About The Issue
Title VIII Nursing Workforce Development programs provide the largest source of federal funding for nursing education, offering financial support for nursing education programs, individual students, and nurses.
Title VIII programs bolster nursing education from entry-level preparation through graduate study. According to HRSA, between FY 2006 and 2012 alone, these programs provided loans, scholarships, and programmatic support to over 450,000 nursing students and nurses. For five decades, these programs have helped build the supply and distribution of qualified nurses in all health care settings. It is imperative that Title VIII programs continue to thrive, as the U.S. Labor Statistic's Employment Projections for 2012-2022 project nurse employment rates to grow by 19 percent, meaning that the nursing workforce will be over 1 million by 2022.
The major grant programs within Title VIII are:
- Advanced Education Nursing – Provides grants to nursing schools, academic health centers and other entities to enhance education and practice for nurses in master's and post-master's programs. These programs prepare nurse practitioners, clinical nurse specialists, nurse midwives, nurse anesthetists, nurse educators, nurse administrators and public health nurses.
- Workforce Diversity Grants – Provides grants to increase opportunities for individuals who are from disadvantaged backgrounds, including students from economically disadvantaged families as well as racial and ethnic minorities underrepresented in the nursing profession.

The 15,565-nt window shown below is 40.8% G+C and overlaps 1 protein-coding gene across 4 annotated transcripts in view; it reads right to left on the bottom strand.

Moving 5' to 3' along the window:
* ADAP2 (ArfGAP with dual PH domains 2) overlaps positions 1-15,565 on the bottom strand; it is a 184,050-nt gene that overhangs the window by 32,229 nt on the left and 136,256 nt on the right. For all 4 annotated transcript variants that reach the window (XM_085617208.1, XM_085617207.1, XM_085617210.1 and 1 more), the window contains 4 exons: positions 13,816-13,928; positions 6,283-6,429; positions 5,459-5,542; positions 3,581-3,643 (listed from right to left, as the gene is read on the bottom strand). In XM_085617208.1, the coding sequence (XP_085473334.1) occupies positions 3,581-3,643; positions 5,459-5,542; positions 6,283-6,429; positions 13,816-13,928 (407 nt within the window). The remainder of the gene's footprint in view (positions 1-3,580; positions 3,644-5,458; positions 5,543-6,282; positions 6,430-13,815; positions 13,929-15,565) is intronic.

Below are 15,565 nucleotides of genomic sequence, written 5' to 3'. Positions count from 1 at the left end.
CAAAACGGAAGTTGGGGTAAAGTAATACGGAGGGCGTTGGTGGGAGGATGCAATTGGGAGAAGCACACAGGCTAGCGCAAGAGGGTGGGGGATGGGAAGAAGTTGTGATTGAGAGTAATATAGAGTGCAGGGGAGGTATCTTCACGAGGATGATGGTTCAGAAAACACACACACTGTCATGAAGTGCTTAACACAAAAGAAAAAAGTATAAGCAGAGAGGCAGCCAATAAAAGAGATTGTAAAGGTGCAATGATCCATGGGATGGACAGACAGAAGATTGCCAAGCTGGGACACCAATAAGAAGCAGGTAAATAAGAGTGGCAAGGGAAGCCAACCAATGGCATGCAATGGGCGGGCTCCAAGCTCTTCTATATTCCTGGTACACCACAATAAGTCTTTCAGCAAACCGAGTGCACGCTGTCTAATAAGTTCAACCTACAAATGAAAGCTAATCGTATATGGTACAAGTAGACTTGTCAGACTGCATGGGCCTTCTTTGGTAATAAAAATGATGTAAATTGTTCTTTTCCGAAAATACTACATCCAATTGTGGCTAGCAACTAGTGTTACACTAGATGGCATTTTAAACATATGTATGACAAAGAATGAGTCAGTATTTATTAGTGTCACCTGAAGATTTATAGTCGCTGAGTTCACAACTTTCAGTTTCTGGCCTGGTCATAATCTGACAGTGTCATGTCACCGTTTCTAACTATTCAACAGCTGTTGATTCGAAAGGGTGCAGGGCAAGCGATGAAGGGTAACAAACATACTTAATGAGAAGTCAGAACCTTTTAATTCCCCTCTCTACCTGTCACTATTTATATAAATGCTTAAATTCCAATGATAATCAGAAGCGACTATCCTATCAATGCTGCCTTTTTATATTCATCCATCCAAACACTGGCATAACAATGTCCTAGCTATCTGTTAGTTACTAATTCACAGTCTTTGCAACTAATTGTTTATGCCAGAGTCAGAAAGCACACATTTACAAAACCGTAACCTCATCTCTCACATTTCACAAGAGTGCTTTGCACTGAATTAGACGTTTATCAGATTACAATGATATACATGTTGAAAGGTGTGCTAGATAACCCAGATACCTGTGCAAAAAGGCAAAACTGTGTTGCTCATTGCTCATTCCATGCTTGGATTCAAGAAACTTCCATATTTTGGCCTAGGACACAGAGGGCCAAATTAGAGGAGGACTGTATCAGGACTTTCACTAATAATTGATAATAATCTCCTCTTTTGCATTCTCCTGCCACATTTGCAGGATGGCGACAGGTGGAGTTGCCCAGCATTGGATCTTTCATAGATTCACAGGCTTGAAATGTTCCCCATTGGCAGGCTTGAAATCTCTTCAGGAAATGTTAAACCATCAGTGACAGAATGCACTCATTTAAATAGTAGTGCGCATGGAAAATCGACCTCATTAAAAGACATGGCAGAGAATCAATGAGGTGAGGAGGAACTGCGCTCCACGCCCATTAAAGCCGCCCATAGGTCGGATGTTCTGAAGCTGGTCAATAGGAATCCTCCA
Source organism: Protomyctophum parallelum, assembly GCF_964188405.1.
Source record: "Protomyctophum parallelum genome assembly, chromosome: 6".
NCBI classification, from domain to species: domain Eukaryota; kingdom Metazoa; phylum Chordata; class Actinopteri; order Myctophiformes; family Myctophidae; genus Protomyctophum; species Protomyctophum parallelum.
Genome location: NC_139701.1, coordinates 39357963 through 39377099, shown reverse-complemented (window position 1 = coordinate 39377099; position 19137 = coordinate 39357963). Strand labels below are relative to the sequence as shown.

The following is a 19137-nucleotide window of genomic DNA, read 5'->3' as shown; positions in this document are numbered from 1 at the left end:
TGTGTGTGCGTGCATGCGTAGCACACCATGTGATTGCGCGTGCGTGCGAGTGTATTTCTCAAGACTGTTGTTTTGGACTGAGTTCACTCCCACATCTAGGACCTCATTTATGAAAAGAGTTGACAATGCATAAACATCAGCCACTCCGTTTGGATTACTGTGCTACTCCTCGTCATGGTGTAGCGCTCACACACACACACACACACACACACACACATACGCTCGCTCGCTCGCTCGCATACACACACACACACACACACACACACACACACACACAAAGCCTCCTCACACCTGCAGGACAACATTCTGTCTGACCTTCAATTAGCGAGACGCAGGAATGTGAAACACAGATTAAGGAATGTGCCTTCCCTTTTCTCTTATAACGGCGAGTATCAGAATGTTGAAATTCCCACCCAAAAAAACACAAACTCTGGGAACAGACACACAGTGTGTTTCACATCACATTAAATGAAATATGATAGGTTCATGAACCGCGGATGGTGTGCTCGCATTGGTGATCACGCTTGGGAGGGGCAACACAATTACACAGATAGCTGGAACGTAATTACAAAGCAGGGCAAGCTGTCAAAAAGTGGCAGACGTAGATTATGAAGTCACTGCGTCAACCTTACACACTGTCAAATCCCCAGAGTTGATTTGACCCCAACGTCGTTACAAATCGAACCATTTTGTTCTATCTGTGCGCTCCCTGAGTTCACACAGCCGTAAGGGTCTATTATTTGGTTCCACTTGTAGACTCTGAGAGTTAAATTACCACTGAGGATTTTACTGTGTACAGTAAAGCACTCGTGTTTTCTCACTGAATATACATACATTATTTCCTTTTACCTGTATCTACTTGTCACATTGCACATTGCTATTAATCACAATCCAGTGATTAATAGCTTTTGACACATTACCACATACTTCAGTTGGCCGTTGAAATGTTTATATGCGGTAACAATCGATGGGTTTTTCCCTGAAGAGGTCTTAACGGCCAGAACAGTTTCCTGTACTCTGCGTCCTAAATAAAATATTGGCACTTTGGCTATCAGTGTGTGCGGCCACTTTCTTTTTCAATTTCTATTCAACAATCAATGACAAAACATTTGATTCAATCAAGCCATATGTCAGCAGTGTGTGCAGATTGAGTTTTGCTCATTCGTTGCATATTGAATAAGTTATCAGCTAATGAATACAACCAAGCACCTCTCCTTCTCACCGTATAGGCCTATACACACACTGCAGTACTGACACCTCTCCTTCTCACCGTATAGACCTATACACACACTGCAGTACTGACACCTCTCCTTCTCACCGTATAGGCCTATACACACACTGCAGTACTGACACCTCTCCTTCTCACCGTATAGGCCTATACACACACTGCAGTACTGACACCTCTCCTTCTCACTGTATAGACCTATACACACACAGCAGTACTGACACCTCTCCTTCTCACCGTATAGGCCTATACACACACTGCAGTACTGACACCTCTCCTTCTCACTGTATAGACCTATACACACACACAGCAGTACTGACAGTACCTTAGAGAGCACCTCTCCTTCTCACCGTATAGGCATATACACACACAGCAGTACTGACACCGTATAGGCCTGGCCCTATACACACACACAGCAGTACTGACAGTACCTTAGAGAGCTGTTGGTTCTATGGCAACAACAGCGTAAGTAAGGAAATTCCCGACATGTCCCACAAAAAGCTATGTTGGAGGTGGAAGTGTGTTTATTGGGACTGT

- Nurse Education, Practice and Retention Grants – Supports schools and nurses at the associate and baccalaureate degree levels. Grants are provided to schools of nursing, academic health centers, nursing centers, state and local governments, and other public or private nonprofit entities. Some grants (such as grants promoting the Magnet Hospital best practices for nursing administration) are also available to health care facilities.
- National Nurse Service Corps – The Nurse Education Loan Repayment Program repays 60 to 85 percent of nursing student loans in return for at least two years of practice in a facility designated as having a critical shortage of nurses. The Nursing Scholarship Program supports students enrolled in nursing school. Upon graduation, scholarship recipients are required to work full time for at least two years in a facility designated as having a critical shortage of nurses.
- Nurse Faculty Loan Program – Establishes loan programs within schools of nursing to support students pursuing master's and doctoral degrees. Upon graduation, loan recipients are required to teach at a school of nursing in exchange for cancellation of up to 85 percent of their educational loans, plus interest, over four years.
- Comprehensive Geriatric Education Grants – Provides grants to train nurses who provide direct care for the elderly, to support geriatric nursing curriculum, to train faculty in geriatrics and to provide continuing education to nurses who provide geriatric care.
Bipartisan Title VIII reauthorization bill introduced in Senate
On July 14, 2016, Senator Jeff Merkley (D-OR) and Senator Richard Burr (R-NC) introduced the Nursing Workforce Reauthorization Act of 2016 in bipartisan fashion.